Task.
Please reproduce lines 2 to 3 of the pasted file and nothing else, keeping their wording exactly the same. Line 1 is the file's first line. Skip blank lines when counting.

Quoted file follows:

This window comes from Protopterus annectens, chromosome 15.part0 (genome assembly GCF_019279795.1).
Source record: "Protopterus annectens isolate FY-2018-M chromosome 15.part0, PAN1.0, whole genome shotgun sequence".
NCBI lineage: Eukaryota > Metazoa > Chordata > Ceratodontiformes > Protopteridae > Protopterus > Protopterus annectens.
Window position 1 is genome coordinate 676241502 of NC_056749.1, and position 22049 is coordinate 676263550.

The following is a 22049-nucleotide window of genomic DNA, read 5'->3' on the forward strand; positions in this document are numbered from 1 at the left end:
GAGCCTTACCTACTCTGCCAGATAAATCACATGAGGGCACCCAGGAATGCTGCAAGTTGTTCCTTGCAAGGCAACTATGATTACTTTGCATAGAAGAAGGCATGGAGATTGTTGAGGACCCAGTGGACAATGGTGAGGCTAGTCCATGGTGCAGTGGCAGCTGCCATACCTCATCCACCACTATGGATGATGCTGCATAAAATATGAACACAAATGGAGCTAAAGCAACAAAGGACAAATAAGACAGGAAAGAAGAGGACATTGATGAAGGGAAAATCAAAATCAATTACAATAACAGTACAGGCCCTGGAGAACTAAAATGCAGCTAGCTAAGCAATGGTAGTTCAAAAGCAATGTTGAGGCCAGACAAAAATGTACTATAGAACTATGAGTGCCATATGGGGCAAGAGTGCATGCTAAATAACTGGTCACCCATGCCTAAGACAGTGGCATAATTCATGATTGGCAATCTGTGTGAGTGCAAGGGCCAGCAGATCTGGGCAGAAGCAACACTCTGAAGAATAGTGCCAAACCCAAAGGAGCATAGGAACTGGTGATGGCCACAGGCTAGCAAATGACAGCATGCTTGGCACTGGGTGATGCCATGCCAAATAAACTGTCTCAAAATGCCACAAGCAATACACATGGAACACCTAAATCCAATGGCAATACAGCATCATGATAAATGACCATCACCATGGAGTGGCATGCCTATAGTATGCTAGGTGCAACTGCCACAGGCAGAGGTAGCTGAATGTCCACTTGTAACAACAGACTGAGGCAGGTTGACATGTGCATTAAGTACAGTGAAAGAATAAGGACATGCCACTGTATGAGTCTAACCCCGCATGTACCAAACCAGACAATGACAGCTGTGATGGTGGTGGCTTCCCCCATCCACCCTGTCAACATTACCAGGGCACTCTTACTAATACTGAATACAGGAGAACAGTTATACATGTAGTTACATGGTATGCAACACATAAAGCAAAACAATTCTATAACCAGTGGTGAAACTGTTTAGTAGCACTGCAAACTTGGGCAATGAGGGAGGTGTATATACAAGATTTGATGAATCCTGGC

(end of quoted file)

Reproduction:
Source record: "Protopterus annectens isolate FY-2018-M chromosome 15.part0, PAN1.0, whole genome shotgun sequence".
NCBI lineage: Eukaryota > Metazoa > Chordata > Ceratodontiformes > Protopteridae > Protopterus > Protopterus annectens.